Information for Living Kidney Donors
Donating a kidney is an intensely personal decision. We hope that the information that follows will help you understand the process and make an informed decision.
Who Can Be a Living Donor?
There are many different types of living donors. A living donor can be a brother or sister, a spouse, other family member or relative, friend, co-worker and even a Good Samaritan (a compassionate stranger). Ideally any healthy person over age 18, who has a compatible blood type and compatible HLA tissue typing, may be considered as a possible donor. However, we now have the ability to perform transplants safely even if the blood types are not compatible using special treatments and medications. And there is no upper age limit to being a living donor at BIDMC. Many people assume that they are too old, but we have considered some potential donors over age 70. It is extremely important the potential donor is making the decision to be considered a live donor freely and without coercion.
Individuals with certain medical conditions may not be able to donate. For example, if you have heart disease, hepatitis C virus infection, diabetes or cancer, you will likely not be able to donate a kidney. However, if you are interested in being a living kidney donor, you should check with the Transplant Institute first. For instance, we sometimes hear from potential donors that they thought their age, weight, or past medical problem meant that they could not donate. But none of these things automatically rule out a person from being a living kidney donor. The best approach is to call the living donor nurse coordinator at 617-632-9700, who will ask you a series of health questions over the phone and advise you about whether you can be evaluated as a potential living donor.
The Gift of Life
Donating a kidney to a person in need - be it loved one, friend, or stranger - is a wonderful and courageous gift. Donors who elect to undergo this surgery receive no medical benefit, although the evaluation process may uncover hidden health problems that require treatment. Most living donors report a psychological benefit of donation, including improved quality of life and positive feelings about having tried to help someone in need.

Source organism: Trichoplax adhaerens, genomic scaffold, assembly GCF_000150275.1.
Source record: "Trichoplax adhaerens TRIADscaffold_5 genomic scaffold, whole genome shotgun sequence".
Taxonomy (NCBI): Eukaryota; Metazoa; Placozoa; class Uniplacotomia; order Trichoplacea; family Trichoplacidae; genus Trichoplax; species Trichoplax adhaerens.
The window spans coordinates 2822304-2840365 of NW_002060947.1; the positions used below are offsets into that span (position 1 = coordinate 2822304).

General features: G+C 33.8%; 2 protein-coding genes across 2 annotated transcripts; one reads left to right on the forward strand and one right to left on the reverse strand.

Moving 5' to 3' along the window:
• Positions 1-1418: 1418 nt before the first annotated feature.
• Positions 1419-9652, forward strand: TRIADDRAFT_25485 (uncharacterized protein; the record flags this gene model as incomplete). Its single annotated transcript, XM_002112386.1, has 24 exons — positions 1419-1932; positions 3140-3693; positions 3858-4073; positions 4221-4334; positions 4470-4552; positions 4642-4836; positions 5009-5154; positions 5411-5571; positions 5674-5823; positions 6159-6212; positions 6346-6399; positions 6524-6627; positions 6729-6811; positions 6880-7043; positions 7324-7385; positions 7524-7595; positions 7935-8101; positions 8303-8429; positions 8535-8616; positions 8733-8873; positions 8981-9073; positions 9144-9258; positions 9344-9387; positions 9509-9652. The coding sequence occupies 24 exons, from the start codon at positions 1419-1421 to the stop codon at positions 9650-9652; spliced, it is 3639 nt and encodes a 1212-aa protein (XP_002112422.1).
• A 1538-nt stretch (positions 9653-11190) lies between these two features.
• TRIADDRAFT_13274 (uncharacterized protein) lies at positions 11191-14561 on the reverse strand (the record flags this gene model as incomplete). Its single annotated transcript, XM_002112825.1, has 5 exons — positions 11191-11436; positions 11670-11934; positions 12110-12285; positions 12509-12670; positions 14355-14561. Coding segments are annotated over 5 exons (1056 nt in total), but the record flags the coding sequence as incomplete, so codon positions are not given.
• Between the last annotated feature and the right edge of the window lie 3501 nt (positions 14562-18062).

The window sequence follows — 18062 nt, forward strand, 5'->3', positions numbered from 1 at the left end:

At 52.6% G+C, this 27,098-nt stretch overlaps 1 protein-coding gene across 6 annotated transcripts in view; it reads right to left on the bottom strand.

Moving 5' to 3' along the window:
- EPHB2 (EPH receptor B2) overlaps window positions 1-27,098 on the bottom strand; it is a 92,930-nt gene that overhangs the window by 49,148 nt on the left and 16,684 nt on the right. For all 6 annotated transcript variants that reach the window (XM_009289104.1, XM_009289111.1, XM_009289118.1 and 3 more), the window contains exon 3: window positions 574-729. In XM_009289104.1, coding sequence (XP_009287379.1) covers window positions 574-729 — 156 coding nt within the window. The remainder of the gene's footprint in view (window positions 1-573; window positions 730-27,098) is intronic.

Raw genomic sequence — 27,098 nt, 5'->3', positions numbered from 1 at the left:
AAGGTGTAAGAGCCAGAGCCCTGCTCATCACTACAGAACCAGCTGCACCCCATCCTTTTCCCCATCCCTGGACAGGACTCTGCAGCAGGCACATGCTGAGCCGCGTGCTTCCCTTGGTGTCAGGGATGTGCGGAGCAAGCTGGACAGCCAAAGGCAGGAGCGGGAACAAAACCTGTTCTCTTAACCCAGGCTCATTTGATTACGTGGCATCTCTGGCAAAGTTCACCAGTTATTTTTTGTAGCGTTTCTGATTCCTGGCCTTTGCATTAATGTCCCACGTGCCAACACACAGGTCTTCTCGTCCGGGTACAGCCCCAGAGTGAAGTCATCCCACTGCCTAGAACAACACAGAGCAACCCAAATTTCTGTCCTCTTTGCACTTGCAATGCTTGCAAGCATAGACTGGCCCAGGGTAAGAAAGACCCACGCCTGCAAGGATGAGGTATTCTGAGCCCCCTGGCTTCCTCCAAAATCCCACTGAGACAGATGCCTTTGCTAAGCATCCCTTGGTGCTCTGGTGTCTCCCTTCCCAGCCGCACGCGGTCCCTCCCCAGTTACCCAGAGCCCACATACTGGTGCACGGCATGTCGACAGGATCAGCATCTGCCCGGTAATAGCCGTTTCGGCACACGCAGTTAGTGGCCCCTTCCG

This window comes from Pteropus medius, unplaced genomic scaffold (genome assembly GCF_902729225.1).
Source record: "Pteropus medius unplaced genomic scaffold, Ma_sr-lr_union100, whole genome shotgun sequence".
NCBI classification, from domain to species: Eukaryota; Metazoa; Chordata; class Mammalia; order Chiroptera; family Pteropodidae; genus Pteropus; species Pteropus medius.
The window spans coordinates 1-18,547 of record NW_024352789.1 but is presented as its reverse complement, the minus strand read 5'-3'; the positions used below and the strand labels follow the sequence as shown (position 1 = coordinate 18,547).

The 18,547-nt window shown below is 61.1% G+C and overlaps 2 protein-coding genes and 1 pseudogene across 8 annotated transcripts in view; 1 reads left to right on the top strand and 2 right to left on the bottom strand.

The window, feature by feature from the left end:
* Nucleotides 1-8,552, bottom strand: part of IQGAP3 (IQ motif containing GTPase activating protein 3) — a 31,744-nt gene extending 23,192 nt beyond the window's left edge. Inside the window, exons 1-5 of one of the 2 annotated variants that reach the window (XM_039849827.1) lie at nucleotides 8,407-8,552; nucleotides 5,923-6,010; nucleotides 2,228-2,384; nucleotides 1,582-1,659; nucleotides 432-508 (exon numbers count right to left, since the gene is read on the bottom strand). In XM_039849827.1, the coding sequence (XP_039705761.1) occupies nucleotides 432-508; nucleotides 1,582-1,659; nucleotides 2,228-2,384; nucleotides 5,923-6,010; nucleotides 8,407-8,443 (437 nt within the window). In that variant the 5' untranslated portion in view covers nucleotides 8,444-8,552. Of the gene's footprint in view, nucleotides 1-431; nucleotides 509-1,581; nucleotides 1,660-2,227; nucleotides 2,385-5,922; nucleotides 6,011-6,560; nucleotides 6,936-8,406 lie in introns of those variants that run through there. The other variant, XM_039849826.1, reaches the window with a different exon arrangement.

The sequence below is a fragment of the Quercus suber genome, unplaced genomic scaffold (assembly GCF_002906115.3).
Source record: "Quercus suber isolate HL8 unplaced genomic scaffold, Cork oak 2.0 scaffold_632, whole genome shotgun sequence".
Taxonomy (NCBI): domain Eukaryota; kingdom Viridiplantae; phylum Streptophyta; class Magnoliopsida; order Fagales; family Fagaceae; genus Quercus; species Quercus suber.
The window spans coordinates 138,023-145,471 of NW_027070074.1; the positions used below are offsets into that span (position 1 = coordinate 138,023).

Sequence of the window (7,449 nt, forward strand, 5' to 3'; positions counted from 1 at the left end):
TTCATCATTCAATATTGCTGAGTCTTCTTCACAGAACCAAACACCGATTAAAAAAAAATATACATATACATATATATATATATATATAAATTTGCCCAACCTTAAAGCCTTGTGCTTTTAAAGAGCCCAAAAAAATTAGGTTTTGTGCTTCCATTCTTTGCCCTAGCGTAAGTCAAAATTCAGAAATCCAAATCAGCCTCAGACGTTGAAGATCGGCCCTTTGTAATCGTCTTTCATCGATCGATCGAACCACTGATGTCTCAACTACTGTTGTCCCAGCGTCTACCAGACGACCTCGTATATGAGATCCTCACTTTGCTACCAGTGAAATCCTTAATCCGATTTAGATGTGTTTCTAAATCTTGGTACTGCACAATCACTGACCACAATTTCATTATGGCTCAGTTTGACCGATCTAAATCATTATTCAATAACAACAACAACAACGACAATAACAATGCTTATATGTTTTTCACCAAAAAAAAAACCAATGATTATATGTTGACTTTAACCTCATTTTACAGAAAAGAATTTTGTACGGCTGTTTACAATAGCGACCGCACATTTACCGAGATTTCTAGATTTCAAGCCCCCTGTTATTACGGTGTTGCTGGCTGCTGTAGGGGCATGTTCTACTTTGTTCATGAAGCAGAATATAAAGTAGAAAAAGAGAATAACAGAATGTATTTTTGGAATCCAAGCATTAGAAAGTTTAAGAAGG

People who donate kidneys can lead normal, active lives after recovering from surgery without any special restrictions. The body can function perfectly well with only one kidney, assuming all the testing done before donation show that the donor is healthy and has two normal kidneys.
The donor does not face an increased risk of kidney disease or other diseases related to the kidney, such as high blood pressure and diabetes. A donor does not have to follow a special diet or take special medicines once the recovery is complete. Being a living donor does not put the donor at increased risk for any future health problems.
Support for the Living Donor
The Transplant Institute supports living donors with education and guidance, explaining the risks and benefits of the surgical procedure, protecting their rights and privacy, and ensuring complete confidentiality. We have a dedicated donor nurse coordinator who manages care and services for our living donors.
A Personal Decision
If you are considering donating a kidney, it is important that you take some time to get as much information as you can about the benefits and risks. Transplant nurse coordinators, social workers, psychologist and the medical center's ethics support service are available to help. Be assured that any conversations you have with members of our staff about kidney donation will be held in the strictest confidence.
A living donor advocate also sees all prospective donors. This donor advocate does not have any involvement or connection with the transplant team. The advocate's primary role is to ensure that living donors have another person they can talk to about any concerns they may have.
Dedicated to Your Care Alone
Our staff that cares for you as a living donor does not participate in the medical care of the kidney recipient. In this way we ensure total dedication and focus on your care and needs as a living donor.